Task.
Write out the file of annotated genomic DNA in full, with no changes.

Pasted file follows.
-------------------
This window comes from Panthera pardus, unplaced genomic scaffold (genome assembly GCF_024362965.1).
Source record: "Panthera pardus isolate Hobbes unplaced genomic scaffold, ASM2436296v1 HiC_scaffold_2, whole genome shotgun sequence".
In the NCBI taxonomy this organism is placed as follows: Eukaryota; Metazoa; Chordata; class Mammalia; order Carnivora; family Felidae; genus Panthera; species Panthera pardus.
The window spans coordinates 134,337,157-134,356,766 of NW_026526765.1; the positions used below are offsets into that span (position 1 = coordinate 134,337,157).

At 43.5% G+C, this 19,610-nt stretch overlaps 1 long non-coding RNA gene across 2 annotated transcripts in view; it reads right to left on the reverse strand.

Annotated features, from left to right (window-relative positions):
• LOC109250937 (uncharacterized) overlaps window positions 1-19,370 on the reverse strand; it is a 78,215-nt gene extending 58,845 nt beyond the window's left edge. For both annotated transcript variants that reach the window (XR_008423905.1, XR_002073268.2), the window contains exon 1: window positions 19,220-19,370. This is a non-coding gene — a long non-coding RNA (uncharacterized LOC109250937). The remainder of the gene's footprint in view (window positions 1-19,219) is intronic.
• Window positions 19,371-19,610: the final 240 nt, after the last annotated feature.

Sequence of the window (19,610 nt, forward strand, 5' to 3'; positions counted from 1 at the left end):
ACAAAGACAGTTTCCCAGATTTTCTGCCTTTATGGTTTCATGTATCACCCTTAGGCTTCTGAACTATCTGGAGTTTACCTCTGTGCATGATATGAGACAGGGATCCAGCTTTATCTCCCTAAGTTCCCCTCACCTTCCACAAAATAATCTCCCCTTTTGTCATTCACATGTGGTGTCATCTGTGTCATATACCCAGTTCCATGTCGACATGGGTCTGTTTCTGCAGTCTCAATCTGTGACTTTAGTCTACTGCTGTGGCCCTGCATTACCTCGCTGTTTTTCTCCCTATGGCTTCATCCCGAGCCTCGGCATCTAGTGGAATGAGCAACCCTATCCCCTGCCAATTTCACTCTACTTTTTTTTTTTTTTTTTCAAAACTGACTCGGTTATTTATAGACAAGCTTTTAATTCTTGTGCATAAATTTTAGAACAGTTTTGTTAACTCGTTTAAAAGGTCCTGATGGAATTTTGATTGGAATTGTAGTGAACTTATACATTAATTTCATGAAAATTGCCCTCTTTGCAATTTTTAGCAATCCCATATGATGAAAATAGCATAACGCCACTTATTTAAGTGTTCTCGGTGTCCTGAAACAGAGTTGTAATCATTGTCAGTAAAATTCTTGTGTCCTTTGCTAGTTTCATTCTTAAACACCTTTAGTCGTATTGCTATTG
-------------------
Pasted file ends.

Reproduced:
This window comes from Panthera pardus, unplaced genomic scaffold (genome assembly GCF_024362965.1).
Source record: "Panthera pardus isolate Hobbes unplaced genomic scaffold, ASM2436296v1 HiC_scaffold_2, whole genome shotgun sequence".
In the NCBI taxonomy this organism is placed as follows: Eukaryota; Metazoa; Chordata; class Mammalia; order Carnivora; family Felidae; genus Panthera; species Panthera pardus.
The window spans coordinates 134,337,157-134,356,766 of NW_026526765.1; the positions used below are offsets into that span (position 1 = coordinate 134,337,157).

At 43.5% G+C, this 19,610-nt stretch overlaps 1 long non-coding RNA gene across 2 annotated transcripts in view; it reads right to left on the reverse strand.

Annotated features, from left to right (window-relative positions):
• LOC109250937 (uncharacterized) overlaps window positions 1-19,370 on the reverse strand; it is a 78,215-nt gene extending 58,845 nt beyond the window's left edge. For both annotated transcript variants that reach the window (XR_008423905.1, XR_002073268.2), the window contains exon 1: window positions 19,220-19,370. This is a non-coding gene — a long non-coding RNA (uncharacterized LOC109250937). The remainder of the gene's footprint in view (window positions 1-19,219) is intronic.
• Window positions 19,371-19,610: the final 240 nt, after the last annotated feature.

Sequence of the window (19,610 nt, forward strand, 5' to 3'; positions counted from 1 at the left end):
ACAAAGACAGTTTCCCAGATTTTCTGCCTTTATGGTTTCATGTATCACCCTTAGGCTTCTGAACTATCTGGAGTTTACCTCTGTGCATGATATGAGACAGGGATCCAGCTTTATCTCCCTAAGTTCCCCTCACCTTCCACAAAATAATCTCCCCTTTTGTCATTCACATGTGGTGTCATCTGTGTCATATACCCAGTTCCATGTCGACATGGGTCTGTTTCTGCAGTCTCAATCTGTGACTTTAGTCTACTGCTGTGGCCCTGCATTACCTCGCTGTTTTTCTCCCTATGGCTTCATCCCGAGCCTCGGCATCTAGTGGAATGAGCAACCCTATCCCCTGCCAATTTCACTCTACTTTTTTTTTTTTTTTTTCAAAACTGACTCGGTTATTTATAGACAAGCTTTTAATTCTTGTGCATAAATTTTAGAACAGTTTTGTTAACTCGTTTAAAAGGTCCTGATGGAATTTTGATTGGAATTGTAGTGAACTTATACATTAATTTCATGAAAATTGCCCTCTTTGCAATTTTTAGCAATCCCATATGATGAAAATAGCATAACGCCACTTATTTAAGTGTTCTCGGTGTCCTGAAACAGAGTTGTAATCATTGTCAGTAAAATTCTTGTGTCCTTTGCTAGTTTCATTCTTAAACACCTTTAGTCGTATTGCTATTG